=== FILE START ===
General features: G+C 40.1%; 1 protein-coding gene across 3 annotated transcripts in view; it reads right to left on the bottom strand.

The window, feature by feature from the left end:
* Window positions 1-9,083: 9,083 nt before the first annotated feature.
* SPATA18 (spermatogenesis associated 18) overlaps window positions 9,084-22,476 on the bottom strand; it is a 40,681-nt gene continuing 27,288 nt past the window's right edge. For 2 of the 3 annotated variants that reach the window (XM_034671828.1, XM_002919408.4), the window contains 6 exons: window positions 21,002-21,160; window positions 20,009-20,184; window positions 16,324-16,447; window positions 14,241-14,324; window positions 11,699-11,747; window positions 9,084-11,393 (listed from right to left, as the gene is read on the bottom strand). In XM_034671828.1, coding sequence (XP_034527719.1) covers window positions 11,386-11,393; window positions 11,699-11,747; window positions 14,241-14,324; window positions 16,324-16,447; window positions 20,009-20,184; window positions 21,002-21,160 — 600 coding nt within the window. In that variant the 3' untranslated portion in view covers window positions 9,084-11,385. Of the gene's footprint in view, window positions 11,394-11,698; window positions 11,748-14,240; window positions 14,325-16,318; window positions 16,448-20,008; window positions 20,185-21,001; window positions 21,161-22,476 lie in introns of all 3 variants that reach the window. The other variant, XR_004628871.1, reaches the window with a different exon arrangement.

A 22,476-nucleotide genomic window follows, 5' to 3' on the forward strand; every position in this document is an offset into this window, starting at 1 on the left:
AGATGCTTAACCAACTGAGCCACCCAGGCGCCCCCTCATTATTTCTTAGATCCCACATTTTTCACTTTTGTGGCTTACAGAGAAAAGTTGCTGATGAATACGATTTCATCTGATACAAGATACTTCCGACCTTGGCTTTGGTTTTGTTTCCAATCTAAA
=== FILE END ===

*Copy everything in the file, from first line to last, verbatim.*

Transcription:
General features: G+C 40.1%; 1 protein-coding gene across 3 annotated transcripts in view; it reads right to left on the bottom strand.

The window, feature by feature from the left end:
* Window positions 1-9,083: 9,083 nt before the first annotated feature.
* SPATA18 (spermatogenesis associated 18) overlaps window positions 9,084-22,476 on the bottom strand; it is a 40,681-nt gene continuing 27,288 nt past the window's right edge. For 2 of the 3 annotated variants that reach the window (XM_034671828.1, XM_002919408.4), the window contains 6 exons: window positions 21,002-21,160; window positions 20,009-20,184; window positions 16,324-16,447; window positions 14,241-14,324; window positions 11,699-11,747; window positions 9,084-11,393 (listed from right to left, as the gene is read on the bottom strand). In XM_034671828.1, coding sequence (XP_034527719.1) covers window positions 11,386-11,393; window positions 11,699-11,747; window positions 14,241-14,324; window positions 16,324-16,447; window positions 20,009-20,184; window positions 21,002-21,160 — 600 coding nt within the window. In that variant the 3' untranslated portion in view covers window positions 9,084-11,385. Of the gene's footprint in view, window positions 11,394-11,698; window positions 11,748-14,240; window positions 14,325-16,318; window positions 16,448-20,008; window positions 20,185-21,001; window positions 21,161-22,476 lie in introns of all 3 variants that reach the window. The other variant, XR_004628871.1, reaches the window with a different exon arrangement.

A 22,476-nucleotide genomic window follows, 5' to 3' on the forward strand; every position in this document is an offset into this window, starting at 1 on the left:
AGATGCTTAACCAACTGAGCCACCCAGGCGCCCCCTCATTATTTCTTAGATCCCACATTTTTCACTTTTGTGGCTTACAGAGAAAAGTTGCTGATGAATACGATTTCATCTGATACAAGATACTTCCGACCTTGGCTTTGGTTTTGTTTCCAATCTAAA